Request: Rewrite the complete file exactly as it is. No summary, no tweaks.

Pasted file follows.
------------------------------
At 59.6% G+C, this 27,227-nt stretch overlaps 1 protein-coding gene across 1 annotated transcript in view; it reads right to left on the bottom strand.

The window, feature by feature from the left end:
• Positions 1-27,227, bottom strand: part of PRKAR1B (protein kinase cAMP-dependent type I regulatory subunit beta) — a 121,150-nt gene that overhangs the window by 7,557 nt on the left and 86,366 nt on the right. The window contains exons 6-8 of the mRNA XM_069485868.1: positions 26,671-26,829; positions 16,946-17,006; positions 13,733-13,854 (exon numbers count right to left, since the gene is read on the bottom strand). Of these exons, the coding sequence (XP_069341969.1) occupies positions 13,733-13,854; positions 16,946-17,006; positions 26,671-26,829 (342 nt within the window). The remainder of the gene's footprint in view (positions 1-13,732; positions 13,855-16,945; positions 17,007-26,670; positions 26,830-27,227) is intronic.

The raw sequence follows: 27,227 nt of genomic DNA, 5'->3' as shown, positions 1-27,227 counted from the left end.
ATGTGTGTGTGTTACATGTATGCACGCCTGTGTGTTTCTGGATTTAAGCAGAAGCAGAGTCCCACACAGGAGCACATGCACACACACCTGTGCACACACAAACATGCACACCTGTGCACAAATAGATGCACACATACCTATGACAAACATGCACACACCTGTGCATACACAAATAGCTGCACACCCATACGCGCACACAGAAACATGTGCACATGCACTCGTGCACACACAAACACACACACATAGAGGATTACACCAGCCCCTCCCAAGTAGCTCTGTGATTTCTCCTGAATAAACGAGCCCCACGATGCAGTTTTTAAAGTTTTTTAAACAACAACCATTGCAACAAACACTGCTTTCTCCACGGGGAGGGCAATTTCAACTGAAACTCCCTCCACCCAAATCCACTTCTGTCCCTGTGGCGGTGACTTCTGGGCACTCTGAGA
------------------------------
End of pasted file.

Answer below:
At 59.6% G+C, this 27,227-nt stretch overlaps 1 protein-coding gene across 1 annotated transcript in view; it reads right to left on the bottom strand.

The window, feature by feature from the left end:
• Positions 1-27,227, bottom strand: part of PRKAR1B (protein kinase cAMP-dependent type I regulatory subunit beta) — a 121,150-nt gene that overhangs the window by 7,557 nt on the left and 86,366 nt on the right. The window contains exons 6-8 of the mRNA XM_069485868.1: positions 26,671-26,829; positions 16,946-17,006; positions 13,733-13,854 (exon numbers count right to left, since the gene is read on the bottom strand). Of these exons, the coding sequence (XP_069341969.1) occupies positions 13,733-13,854; positions 16,946-17,006; positions 26,671-26,829 (342 nt within the window). The remainder of the gene's footprint in view (positions 1-13,732; positions 13,855-16,945; positions 17,007-26,670; positions 26,830-27,227) is intronic.

The raw sequence follows: 27,227 nt of genomic DNA, 5'->3' as shown, positions 1-27,227 counted from the left end.
ATGTGTGTGTGTTACATGTATGCACGCCTGTGTGTTTCTGGATTTAAGCAGAAGCAGAGTCCCACACAGGAGCACATGCACACACACCTGTGCACACACAAACATGCACACCTGTGCACAAATAGATGCACACATACCTATGACAAACATGCACACACCTGTGCATACACAAATAGCTGCACACCCATACGCGCACACAGAAACATGTGCACATGCACTCGTGCACACACAAACACACACACATAGAGGATTACACCAGCCCCTCCCAAGTAGCTCTGTGATTTCTCCTGAATAAACGAGCCCCACGATGCAGTTTTTAAAGTTTTTTAAACAACAACCATTGCAACAAACACTGCTTTCTCCACGGGGAGGGCAATTTCAACTGAAACTCCCTCCACCCAAATCCACTTCTGTCCCTGTGGCGGTGACTTCTGGGCACTCTGAGA